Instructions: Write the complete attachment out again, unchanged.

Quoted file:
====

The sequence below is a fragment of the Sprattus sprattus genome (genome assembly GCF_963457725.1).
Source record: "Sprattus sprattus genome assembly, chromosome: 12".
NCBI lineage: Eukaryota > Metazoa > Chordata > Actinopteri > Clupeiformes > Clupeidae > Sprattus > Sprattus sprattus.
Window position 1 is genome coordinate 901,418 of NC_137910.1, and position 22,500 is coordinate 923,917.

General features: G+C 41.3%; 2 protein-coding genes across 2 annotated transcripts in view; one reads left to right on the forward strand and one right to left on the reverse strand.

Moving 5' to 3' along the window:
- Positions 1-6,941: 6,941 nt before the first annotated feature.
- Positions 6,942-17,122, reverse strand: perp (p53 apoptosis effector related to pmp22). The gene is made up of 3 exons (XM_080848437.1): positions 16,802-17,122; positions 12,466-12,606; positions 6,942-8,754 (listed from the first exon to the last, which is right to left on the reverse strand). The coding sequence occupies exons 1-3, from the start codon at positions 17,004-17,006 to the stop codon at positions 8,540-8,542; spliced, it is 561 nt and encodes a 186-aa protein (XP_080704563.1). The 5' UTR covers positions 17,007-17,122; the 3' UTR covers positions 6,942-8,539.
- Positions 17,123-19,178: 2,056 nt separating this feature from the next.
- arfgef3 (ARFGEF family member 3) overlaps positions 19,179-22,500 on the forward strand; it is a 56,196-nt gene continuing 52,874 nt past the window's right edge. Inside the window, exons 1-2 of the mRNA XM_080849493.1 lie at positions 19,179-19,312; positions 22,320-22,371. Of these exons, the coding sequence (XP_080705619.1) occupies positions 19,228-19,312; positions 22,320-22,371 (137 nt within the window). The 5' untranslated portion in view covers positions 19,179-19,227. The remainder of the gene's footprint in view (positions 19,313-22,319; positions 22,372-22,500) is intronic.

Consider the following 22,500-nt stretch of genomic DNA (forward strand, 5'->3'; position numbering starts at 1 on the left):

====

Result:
The sequence below is a fragment of the Sprattus sprattus genome (genome assembly GCF_963457725.1).
Source record: "Sprattus sprattus genome assembly, chromosome: 12".
NCBI lineage: Eukaryota > Metazoa > Chordata > Actinopteri > Clupeiformes > Clupeidae > Sprattus > Sprattus sprattus.
Window position 1 is genome coordinate 901,418 of NC_137910.1, and position 22,500 is coordinate 923,917.

General features: G+C 41.3%; 2 protein-coding genes across 2 annotated transcripts in view; one reads left to right on the forward strand and one right to left on the reverse strand.

Moving 5' to 3' along the window:
- Positions 1-6,941: 6,941 nt before the first annotated feature.
- Positions 6,942-17,122, reverse strand: perp (p53 apoptosis effector related to pmp22). The gene is made up of 3 exons (XM_080848437.1): positions 16,802-17,122; positions 12,466-12,606; positions 6,942-8,754 (listed from the first exon to the last, which is right to left on the reverse strand). The coding sequence occupies exons 1-3, from the start codon at positions 17,004-17,006 to the stop codon at positions 8,540-8,542; spliced, it is 561 nt and encodes a 186-aa protein (XP_080704563.1). The 5' UTR covers positions 17,007-17,122; the 3' UTR covers positions 6,942-8,539.
- Positions 17,123-19,178: 2,056 nt separating this feature from the next.
- arfgef3 (ARFGEF family member 3) overlaps positions 19,179-22,500 on the forward strand; it is a 56,196-nt gene continuing 52,874 nt past the window's right edge. Inside the window, exons 1-2 of the mRNA XM_080849493.1 lie at positions 19,179-19,312; positions 22,320-22,371. Of these exons, the coding sequence (XP_080705619.1) occupies positions 19,228-19,312; positions 22,320-22,371 (137 nt within the window). The 5' untranslated portion in view covers positions 19,179-19,227. The remainder of the gene's footprint in view (positions 19,313-22,319; positions 22,372-22,500) is intronic.

Consider the following 22,500-nt stretch of genomic DNA (forward strand, 5'->3'; position numbering starts at 1 on the left):